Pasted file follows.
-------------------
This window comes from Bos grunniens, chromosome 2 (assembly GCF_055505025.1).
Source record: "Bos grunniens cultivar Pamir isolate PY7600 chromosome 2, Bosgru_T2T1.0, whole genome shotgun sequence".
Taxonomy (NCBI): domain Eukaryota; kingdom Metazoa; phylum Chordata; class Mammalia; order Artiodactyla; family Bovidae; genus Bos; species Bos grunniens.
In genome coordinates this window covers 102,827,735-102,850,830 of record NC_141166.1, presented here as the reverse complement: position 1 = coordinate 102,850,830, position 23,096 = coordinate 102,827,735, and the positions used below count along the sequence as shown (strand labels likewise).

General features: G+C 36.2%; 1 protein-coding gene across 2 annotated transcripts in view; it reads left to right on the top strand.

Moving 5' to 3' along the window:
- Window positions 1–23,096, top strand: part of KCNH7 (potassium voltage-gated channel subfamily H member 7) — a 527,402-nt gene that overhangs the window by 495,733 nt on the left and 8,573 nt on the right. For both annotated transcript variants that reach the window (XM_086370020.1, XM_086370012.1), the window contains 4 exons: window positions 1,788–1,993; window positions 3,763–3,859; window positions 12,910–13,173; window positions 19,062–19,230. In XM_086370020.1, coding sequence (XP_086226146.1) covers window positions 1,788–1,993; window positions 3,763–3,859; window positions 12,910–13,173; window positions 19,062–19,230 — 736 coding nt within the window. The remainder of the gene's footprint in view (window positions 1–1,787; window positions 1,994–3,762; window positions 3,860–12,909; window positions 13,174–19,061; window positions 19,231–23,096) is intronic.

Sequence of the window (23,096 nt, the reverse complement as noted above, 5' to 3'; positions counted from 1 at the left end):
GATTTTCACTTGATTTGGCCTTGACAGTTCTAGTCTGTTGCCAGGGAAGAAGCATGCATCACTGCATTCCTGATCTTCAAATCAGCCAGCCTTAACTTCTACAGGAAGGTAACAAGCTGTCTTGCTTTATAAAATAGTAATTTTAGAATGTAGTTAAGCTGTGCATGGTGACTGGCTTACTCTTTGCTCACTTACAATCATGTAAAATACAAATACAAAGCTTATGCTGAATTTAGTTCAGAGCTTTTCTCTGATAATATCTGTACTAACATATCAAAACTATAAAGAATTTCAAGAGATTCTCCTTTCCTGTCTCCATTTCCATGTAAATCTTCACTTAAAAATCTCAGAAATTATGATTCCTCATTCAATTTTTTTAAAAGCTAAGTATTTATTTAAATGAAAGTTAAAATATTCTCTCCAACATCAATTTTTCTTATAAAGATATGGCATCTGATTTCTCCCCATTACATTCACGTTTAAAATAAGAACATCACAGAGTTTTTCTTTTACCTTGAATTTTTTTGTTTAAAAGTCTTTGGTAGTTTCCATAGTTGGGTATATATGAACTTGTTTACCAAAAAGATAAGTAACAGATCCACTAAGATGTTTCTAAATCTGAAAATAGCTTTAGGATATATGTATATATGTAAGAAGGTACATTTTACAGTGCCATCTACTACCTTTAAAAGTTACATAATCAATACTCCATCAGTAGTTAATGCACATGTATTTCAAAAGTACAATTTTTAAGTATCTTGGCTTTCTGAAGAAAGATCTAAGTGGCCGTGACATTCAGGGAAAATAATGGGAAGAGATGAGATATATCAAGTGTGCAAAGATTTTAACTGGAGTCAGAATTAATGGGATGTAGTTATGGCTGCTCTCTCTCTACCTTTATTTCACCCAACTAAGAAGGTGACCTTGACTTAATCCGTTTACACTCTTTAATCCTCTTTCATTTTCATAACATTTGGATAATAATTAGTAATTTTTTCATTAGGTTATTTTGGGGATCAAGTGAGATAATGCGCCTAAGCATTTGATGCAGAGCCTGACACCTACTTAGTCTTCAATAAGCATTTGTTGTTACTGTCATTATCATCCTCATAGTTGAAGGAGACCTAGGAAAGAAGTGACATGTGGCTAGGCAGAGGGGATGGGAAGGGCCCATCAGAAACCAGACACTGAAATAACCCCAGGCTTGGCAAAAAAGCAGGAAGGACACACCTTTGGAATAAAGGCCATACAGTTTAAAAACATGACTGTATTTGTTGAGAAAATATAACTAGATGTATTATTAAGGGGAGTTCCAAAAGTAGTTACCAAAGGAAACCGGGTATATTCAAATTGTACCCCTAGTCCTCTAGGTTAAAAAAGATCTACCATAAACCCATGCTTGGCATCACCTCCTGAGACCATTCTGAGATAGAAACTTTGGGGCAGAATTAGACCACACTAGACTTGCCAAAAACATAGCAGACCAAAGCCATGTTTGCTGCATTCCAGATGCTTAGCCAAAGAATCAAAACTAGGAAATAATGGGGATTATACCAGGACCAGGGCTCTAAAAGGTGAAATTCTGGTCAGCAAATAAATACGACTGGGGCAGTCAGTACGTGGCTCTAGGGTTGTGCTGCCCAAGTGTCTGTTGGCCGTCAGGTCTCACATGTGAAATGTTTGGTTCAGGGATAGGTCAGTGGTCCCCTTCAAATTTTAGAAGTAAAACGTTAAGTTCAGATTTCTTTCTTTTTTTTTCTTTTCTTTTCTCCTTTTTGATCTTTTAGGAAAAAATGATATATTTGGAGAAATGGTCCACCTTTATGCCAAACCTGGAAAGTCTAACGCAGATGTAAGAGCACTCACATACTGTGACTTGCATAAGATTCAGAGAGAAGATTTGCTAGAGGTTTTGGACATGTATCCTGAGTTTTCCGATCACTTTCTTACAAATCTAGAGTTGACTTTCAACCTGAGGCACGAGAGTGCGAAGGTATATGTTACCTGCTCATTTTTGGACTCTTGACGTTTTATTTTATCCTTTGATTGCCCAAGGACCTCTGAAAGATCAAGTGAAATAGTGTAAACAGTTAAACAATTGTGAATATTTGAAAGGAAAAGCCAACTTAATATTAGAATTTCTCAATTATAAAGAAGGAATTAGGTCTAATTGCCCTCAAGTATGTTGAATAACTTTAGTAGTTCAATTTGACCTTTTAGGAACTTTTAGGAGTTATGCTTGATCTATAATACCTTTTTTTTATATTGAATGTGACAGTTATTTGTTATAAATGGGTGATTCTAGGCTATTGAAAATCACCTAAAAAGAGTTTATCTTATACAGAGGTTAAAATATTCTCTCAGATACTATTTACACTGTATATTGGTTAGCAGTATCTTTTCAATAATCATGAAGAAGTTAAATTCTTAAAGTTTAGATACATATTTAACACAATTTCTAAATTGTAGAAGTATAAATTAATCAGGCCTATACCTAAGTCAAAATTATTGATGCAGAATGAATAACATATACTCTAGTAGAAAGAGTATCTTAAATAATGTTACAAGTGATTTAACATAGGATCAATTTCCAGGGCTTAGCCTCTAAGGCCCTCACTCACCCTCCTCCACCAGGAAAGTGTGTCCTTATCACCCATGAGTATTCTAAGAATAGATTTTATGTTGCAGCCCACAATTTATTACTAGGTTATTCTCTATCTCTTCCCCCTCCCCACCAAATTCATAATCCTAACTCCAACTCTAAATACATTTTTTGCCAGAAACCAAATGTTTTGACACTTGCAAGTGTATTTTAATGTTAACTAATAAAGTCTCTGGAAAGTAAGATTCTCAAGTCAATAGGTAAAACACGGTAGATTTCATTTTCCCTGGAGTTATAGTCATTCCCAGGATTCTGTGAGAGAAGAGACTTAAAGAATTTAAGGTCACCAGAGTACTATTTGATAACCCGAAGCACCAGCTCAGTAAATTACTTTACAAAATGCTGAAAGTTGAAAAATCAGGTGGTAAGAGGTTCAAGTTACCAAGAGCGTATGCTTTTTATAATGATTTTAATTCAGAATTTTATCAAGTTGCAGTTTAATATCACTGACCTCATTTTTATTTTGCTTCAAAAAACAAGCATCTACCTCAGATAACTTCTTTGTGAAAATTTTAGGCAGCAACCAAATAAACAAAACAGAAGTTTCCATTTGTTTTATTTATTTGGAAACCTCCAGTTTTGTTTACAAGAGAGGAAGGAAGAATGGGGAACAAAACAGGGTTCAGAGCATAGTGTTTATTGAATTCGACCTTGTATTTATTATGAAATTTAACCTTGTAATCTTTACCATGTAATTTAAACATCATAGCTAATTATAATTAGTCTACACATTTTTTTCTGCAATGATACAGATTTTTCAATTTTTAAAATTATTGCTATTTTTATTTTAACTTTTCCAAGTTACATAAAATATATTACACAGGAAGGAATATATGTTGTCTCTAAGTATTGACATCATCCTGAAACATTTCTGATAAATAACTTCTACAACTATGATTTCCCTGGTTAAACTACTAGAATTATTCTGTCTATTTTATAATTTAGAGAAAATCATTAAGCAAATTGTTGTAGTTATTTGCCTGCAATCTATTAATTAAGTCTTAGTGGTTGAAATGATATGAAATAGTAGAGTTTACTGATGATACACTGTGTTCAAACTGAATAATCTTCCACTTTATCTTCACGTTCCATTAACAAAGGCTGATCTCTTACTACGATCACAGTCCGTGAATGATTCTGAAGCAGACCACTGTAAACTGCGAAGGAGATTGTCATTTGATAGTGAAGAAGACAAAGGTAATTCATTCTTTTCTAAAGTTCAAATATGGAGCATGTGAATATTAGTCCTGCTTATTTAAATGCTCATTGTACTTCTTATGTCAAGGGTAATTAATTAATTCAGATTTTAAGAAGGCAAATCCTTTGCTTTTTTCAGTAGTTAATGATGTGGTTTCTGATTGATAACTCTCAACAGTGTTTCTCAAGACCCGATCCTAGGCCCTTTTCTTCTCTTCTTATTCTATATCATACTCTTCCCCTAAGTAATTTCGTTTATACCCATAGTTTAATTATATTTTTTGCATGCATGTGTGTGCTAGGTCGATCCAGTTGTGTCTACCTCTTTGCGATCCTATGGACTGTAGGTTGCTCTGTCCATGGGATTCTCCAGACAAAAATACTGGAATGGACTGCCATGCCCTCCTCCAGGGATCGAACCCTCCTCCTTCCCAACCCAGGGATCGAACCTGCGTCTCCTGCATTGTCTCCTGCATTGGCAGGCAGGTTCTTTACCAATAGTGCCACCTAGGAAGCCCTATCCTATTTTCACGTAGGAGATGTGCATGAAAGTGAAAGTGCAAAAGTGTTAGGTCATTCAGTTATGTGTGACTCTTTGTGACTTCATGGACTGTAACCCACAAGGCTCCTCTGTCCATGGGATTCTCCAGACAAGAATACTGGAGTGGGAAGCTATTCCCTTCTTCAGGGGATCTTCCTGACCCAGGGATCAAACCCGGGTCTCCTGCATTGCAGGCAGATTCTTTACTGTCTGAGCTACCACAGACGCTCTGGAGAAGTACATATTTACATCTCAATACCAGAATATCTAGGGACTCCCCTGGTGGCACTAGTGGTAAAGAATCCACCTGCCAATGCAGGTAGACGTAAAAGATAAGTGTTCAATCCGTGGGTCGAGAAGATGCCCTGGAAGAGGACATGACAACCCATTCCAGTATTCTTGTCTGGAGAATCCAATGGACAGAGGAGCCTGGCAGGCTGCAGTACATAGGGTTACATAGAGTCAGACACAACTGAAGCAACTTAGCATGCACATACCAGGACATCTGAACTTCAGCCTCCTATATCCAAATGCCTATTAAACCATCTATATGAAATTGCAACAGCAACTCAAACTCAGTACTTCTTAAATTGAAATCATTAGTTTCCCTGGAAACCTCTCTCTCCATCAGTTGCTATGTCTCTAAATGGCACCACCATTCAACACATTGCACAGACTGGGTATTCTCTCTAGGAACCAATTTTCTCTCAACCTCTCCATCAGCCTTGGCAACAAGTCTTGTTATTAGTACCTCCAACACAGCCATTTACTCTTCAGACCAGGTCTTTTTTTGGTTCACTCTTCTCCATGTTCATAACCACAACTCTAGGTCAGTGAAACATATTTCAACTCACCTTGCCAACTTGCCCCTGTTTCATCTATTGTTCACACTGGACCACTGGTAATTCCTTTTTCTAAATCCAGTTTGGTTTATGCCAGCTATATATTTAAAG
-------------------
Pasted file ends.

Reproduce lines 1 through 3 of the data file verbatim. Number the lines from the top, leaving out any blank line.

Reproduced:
This window comes from Bos grunniens, chromosome 2 (assembly GCF_055505025.1).
Source record: "Bos grunniens cultivar Pamir isolate PY7600 chromosome 2, Bosgru_T2T1.0, whole genome shotgun sequence".
Taxonomy (NCBI): domain Eukaryota; kingdom Metazoa; phylum Chordata; class Mammalia; order Artiodactyla; family Bovidae; genus Bos; species Bos grunniens.